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Feature Christmas 2010: History

Multidisciplinary medical identification of a French king’s head (Henri IV)

BMJ 2010; 341 doi: (Published 15 December 2010) Cite this as: BMJ 2010;341:c6805
  1. Philippe Charlier, forensic medical examiner and osteo-archaeologist12,
  2. Isabelle Huynh-Charlier, radiologist3,
  3. Joël Poupon, biological toxicologist4,
  4. Christine Keyser, specialist in forensic genetics5,
  5. Eloïse Lancelot, elemental toxicologist6,
  6. Dominique Favier, organic molecular analyst7,
  7. Jean-Noël Vignal, doctor in anthropology8,
  8. Philippe Sorel, arts historian9,
  9. Pierre F Chaillot, resident1,
  10. Rosa Boano, anthropologist10,
  11. Renato Grilletto, professor of anthropology10,
  12. Sylvaine Delacourte, perfumer11,
  13. Jean-Michel Duriez, perfumer12,
  14. Yves Loublier, palynologist13,
  15. Paola Campos, specialist in paleogenetics14,
  16. Eske Willerslev, professor in paleogenetics14,
  17. M T P Gilbert, specialist in paleogenetics14,
  18. Leslie Eisenberg, forensic anthropologist15,
  19. Bertrand Ludes, professor of legal medicine5,
  20. Geoffroy Lorin de la Grandmaison, professor of legal medicine1
  1. 1Department of Forensic Medicine and Pathology, University Hospital R Poincaré (AP-HP, UVSQ), 92380 Garches, France
  2. 2Department of Medical Ethics, Faculty of Medicine Paris 5, Paris, France
  3. 3Department of Radiology, University Hospital Pitié-Salpêtrière (AP-HP), Paris, France
  4. 4Department of Biological Toxicology, University Lariboisière Hospital (AP-HP), Paris, France
  5. 5Medico-Legal Institute, Faculty of Medicine, Strasbourg, France
  6. 6Applications Laboratory, Horiba Jobin Yvon, Villeneuve d’Ascq, France
  7. 7International Flavours and Fragrancies (IFF), Neuilly sur Seine, France
  8. 8IRCGN, Forensic Anthropology, Rosny-sous-Bois, France
  9. 9Carnavalet Museum, Paris, France
  10. 10Department of Animal and Human Biology, University of Turin, Italy
  11. 11Guerlain, Perfumes Development, Paris, France
  12. 12Jean Patou/Rochas, Perfumes Development, Paris, France
  13. 13CNRS, Gif-sur-Yvette, France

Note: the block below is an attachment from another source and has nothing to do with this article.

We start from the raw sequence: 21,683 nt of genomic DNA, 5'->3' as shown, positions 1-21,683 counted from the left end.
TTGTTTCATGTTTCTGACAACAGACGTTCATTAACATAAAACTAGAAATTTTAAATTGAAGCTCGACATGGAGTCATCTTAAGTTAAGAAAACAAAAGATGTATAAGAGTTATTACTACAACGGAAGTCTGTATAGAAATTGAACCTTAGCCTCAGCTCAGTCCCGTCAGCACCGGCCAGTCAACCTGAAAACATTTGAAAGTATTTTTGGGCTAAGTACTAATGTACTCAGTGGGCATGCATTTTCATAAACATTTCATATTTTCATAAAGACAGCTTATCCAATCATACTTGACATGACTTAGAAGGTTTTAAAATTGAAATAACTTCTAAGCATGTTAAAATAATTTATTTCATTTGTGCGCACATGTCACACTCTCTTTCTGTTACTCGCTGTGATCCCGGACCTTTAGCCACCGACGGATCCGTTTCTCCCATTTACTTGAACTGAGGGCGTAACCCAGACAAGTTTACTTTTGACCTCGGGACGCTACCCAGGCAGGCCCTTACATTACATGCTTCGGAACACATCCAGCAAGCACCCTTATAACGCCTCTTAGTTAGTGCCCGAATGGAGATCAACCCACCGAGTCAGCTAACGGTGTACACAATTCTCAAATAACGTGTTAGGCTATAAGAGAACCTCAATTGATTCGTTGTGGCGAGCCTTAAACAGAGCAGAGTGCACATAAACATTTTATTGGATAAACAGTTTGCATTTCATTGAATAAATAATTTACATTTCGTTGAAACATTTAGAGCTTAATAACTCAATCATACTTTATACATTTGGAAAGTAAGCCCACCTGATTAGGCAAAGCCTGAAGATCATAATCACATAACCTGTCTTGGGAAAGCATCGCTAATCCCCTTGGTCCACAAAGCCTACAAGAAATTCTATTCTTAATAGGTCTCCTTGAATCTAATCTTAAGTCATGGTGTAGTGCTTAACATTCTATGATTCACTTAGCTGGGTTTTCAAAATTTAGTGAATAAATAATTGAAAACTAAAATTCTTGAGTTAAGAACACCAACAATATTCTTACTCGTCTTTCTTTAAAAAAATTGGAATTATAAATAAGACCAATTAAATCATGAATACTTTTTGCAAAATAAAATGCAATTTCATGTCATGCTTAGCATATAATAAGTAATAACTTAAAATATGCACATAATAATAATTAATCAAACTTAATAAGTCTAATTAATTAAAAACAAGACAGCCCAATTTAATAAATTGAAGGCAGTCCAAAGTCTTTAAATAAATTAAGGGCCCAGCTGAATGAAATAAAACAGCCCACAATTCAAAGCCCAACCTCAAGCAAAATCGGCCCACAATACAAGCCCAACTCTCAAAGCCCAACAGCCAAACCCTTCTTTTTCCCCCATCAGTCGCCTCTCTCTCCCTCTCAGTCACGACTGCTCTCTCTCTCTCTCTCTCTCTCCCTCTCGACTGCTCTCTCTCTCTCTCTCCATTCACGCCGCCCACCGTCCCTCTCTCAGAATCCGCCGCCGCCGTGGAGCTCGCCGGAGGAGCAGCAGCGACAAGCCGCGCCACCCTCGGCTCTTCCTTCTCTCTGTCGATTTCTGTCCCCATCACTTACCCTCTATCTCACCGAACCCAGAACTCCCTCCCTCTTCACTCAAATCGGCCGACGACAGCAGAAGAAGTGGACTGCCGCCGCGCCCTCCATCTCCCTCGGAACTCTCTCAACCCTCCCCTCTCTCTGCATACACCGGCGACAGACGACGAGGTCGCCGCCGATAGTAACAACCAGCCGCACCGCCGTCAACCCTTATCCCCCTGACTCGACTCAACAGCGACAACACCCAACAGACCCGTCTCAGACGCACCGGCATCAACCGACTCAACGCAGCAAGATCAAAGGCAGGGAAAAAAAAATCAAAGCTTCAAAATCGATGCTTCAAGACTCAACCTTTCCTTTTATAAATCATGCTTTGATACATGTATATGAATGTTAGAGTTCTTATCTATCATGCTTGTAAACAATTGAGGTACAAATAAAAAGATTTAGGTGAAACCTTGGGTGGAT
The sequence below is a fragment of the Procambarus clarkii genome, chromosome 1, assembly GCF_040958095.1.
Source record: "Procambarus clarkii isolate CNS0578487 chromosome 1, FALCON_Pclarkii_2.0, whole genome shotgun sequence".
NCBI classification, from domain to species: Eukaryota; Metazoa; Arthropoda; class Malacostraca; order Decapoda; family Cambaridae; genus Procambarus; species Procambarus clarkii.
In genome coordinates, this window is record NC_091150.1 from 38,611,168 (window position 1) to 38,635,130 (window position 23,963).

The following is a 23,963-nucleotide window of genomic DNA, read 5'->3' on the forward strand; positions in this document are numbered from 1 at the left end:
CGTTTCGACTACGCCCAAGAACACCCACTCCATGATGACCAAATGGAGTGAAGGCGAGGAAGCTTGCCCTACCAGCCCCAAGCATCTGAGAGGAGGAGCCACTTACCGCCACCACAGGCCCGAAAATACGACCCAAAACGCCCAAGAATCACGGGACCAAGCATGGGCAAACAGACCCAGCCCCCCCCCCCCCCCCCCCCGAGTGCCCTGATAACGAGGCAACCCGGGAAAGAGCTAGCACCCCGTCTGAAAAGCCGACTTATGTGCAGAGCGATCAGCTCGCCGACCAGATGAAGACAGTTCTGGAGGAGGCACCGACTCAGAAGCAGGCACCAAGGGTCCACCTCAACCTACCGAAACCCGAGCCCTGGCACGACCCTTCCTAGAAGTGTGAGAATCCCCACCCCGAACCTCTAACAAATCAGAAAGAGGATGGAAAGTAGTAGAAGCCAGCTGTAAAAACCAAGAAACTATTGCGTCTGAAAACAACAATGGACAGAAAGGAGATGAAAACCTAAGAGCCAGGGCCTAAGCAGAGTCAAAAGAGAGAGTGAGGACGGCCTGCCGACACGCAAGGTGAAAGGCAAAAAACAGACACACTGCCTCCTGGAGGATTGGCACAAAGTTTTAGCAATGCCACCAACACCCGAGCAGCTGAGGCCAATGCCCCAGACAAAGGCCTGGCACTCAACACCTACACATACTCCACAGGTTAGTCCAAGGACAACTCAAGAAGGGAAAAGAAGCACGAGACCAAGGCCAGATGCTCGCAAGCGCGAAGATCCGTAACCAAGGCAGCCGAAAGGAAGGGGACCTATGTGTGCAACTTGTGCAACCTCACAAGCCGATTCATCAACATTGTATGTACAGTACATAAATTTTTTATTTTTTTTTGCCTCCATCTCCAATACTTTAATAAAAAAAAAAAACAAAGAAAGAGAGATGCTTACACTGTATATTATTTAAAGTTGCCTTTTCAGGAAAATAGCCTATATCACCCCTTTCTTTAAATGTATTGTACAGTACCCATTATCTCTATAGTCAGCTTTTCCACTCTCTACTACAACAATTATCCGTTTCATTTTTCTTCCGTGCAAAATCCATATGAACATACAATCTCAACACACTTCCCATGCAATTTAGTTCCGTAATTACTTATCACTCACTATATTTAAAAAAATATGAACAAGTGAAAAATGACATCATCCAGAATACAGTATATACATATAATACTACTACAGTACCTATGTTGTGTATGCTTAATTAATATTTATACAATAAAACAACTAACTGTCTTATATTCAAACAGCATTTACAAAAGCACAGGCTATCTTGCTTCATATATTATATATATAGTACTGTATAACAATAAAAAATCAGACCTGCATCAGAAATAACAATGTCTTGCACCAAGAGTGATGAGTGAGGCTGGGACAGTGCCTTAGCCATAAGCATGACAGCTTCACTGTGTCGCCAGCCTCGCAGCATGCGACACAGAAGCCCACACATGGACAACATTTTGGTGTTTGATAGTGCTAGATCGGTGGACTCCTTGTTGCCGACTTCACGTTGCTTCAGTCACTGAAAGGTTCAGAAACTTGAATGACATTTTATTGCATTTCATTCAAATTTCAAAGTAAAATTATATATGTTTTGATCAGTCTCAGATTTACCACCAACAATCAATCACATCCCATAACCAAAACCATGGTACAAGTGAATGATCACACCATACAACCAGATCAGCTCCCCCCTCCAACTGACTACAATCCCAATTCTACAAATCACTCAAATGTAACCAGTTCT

14. 14Centre for GeoGenetics, Natural History Museum of Denmark, University of Copenhagen, Denmark
  15. 15Wisconsin Historical Society, Madison, WI, USA
  1. Correspondence to: P Charlier ph_charlier{at}
  • Accepted 19 November 2010

Philippe Charlier and a multidisciplinary team explain how they confirmed an embalmed head to be that of the French king Henry IV using a combination of anthropological, paleopathological, radiological, forensic, and genetic techniques

The team examined the inside of the head with an endoscope. Here you can see the trachea, with the cartilage rings and vocal cords still preserved.
CT scanning enabled the team to image the skull, and from this build up a facial reconstruction to compare to portraits.

Since the desecration of the French kings’ graves in the basilica of Saint-Denis by the revolutionaries in 1793, few remains of these mummified bodies have been preserved and identified. After a multidisciplinary analysis, we confirmed that an embalmed head reputed to be that of the French king Henri IV and conserved in successive private collections did indeed belong to that monarch.

Death of “the green gallant”

Henri IV was probably the most popular French king. He was known as “the good King Henry” or, because of his attractiveness to women, “the green gallant.” Despite being admired by his people, he was assassinated in Paris at the age of 57 years on 14 May 1610 by François Ravaillac, a fanatical Catholic.

Identifying the remains of the French king

The human head had a light brown colour, open mouth, and partially closed eyes (fig 1). The preservation was excellent, with all soft tissues and internal organs well conserved. Two features often seen in portraits of the monarch (fig 2) were present: a dark mushroom-like lesion, 11 mm in length, just above the right nostril (fig 3A),1 and a 4.5 mm central hole in the right ear lobe with a patina that was indicative of long term use of an earring (fig 3B). We know that Henri IV wore an earring in his right earlobe, as did others from the Valois court.2 A 5 mm healed bone lesion was present on the upper left maxilla (fig 3C), which corresponds to the trauma (stab wound) inflicted by Jean Châtel during a murder attempt on 27 December 1594.2 Many head hairs and remnants of a moustache and …

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